Can you believe it??
Krautrock titans Can will reissue 14 catalog albums on vinyl for the first time in more than a decade, starting with the classics Ege Bamyasi, Tago Mago, Monster Movie and Soundtracks. Those are out Sept. 2 on Mute.
Oct. 7 brings Future Days, Soon Over Babaluma, Landed, Flow Motion amd Saw Delight (the latter of which includes a CD).
Oct. 21 we have Can, Delay, Out Of Reach (including the album for the first time on CD), Rite Time and Unlimited Edition.
On Nov. 4 the band will release The Lost Tapes as five individual LPs. Previously it was only available as a box set.
Can was formed in 1968, releasing their debut album, Monster Movie, in 1969 with Malcolm Mooney on vocals, first introducing their sense of experimentation and layering that would go on to be perfected on the band’s masterpieces, 1971’s Tago Mago and 1972’s Ege Bamyasi. Soundtracks, released in 1970, marked the beginning of Damo Suzuki as the band’s vocalist and compiled tracks written for various films.
Can’s influence would of course go on to be felt immediately, creating the so-called “krautrock” sound alongside loosely associated German bands of the late '60s and early '70s like Neu! and Faust with driving 4/4 beats and layers of sound built around simple structures, as well as later, influencing acts such as Radiohead, Stereolab, Portishead, New Order, Kanye West and countless others. If it’s your first time to the band, these Sept. 2 releases are a good place to start.
Damon McMahon has been making lo-fi psychedelic folk under the Amen Dunes moniker over the past decade. Several tours, a stint living in China and a few records later, and Amen Dunes are having a breakthrough moment with the recently released Love, a cleaner, more precise album and perhaps one of the best of the year thus far, full of swirling, melancholic folk-rockers with carefully considered experimental touches.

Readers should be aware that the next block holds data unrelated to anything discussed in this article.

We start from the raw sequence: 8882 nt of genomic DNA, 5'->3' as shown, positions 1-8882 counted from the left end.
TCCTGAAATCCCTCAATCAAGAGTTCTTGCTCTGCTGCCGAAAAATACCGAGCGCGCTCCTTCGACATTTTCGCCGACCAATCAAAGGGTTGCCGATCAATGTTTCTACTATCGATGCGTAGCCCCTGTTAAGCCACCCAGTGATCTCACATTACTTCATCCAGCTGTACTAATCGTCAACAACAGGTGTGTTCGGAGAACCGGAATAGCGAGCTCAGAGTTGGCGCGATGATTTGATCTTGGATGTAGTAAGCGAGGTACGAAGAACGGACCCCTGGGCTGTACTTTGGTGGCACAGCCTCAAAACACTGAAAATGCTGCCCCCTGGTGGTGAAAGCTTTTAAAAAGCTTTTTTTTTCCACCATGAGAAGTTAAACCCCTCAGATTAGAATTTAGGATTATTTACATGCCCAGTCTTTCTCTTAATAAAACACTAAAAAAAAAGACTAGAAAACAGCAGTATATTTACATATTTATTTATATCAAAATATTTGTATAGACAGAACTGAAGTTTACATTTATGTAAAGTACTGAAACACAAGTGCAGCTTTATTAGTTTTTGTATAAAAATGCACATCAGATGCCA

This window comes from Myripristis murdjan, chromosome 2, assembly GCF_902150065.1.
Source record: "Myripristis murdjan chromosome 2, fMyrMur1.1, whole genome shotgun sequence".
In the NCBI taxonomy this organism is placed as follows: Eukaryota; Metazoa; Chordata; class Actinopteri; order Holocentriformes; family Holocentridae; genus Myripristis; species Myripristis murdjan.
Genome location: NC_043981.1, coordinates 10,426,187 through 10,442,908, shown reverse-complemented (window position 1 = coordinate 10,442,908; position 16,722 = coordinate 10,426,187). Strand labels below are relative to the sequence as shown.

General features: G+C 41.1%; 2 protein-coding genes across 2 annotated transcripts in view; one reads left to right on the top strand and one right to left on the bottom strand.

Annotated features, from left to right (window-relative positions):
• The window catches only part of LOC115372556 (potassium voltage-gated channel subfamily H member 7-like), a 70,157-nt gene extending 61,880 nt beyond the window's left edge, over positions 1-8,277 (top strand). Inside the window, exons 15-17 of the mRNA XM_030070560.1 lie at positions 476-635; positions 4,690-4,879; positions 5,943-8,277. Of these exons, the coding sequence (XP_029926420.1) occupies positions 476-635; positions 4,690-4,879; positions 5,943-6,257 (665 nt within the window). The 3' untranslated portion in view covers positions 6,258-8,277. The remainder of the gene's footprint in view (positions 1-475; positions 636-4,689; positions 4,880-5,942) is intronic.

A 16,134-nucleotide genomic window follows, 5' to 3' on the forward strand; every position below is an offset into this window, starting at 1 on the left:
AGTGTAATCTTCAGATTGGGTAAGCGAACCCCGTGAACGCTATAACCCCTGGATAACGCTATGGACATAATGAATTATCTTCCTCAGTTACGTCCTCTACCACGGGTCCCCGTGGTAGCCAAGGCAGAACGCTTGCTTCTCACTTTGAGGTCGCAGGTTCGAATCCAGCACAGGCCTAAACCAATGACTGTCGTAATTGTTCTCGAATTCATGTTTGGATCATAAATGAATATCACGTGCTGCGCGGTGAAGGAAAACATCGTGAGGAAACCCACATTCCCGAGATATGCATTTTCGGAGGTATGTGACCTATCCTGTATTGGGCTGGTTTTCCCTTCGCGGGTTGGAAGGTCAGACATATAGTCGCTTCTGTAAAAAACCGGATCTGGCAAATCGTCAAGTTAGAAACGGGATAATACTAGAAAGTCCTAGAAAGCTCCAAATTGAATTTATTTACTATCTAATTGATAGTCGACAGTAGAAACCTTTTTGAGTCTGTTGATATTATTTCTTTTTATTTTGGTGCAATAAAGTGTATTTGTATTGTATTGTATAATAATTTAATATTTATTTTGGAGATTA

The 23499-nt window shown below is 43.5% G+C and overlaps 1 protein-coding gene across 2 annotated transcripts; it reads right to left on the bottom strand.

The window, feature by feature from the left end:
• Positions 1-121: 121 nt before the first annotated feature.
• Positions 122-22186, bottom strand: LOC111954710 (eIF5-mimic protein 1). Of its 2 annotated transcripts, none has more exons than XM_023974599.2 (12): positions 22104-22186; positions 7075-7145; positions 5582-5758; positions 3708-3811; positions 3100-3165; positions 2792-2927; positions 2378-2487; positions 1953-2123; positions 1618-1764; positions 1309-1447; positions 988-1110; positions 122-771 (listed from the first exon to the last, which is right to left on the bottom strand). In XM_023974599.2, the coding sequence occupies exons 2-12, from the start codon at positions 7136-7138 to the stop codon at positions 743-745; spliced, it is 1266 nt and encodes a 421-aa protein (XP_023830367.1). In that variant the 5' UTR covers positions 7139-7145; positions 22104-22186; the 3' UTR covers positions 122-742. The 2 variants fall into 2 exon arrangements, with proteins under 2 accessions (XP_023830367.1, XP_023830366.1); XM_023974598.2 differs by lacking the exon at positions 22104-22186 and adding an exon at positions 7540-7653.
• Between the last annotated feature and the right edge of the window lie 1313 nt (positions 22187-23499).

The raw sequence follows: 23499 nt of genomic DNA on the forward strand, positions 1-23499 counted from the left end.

I’ve read that in the past you recorded a lot of things on your own onto tape. What made you want to go for a more produced sound on this record?
I think I’ve always wanted to make records that sounded really good, but I didn’t have the means to do so. It’s always been a solitary process, it never really worked for me in studios, but I’ve always wanted to make a record that sounded really good but I never really had the ability to do that. I had specific visions for this record. I had this idea of imagining what a songwriter record would sound like if it was backed by Pharoah Sanders. I was really obsessed with this Pharoah Sanders record called Karma, I have been for a long time. I wanted to make a record that production-wise was reminiscent of that. And I couldn’t really do that with a TASCAM four-track.
Was it important to keep some of the immediacy of your earlier work? I’m thinking of a song like “I Can’t Dig It,” which has almost a live feel to it.
Sandra Vu has been the cool presence behind the drum kit in a number of bands, both on record and live. She's helped propel such bands as Dirty Beaches, The Raveonettes, Midnight Movies, Boredoms and, most often, as the drummer for Dum Dum Girls.
Now she has her own project named SISU. Judging by her resume, SISU's debut album is somehow both comfortingly familiar, drawing from influences such as girl groups and noise pop, and something entirely new. The strange tones that strike across the skies of songs like "Counting Stars" and pulsating beats under songs like "Harpoons" draw more from krautrock, industrial and experimental music than contemporary shoegaze, while Vu's vocals range from disaffected and alien to front-and-center pop vocals. Blood Tears is a delight throughout, atmospheric and cool, yet catchy and immediately memorable.
I took a minute to speak with Vu about her new project and how she came into making music on her own.
Me: I hear SISU is the Finnish word for “extreme perseverance.” Why did you choose that name?
Vu: Originally, "SISU" stems from my name, but we later found out that it was a Finnish word. I like the meaning though so we've adopted it, respectfully.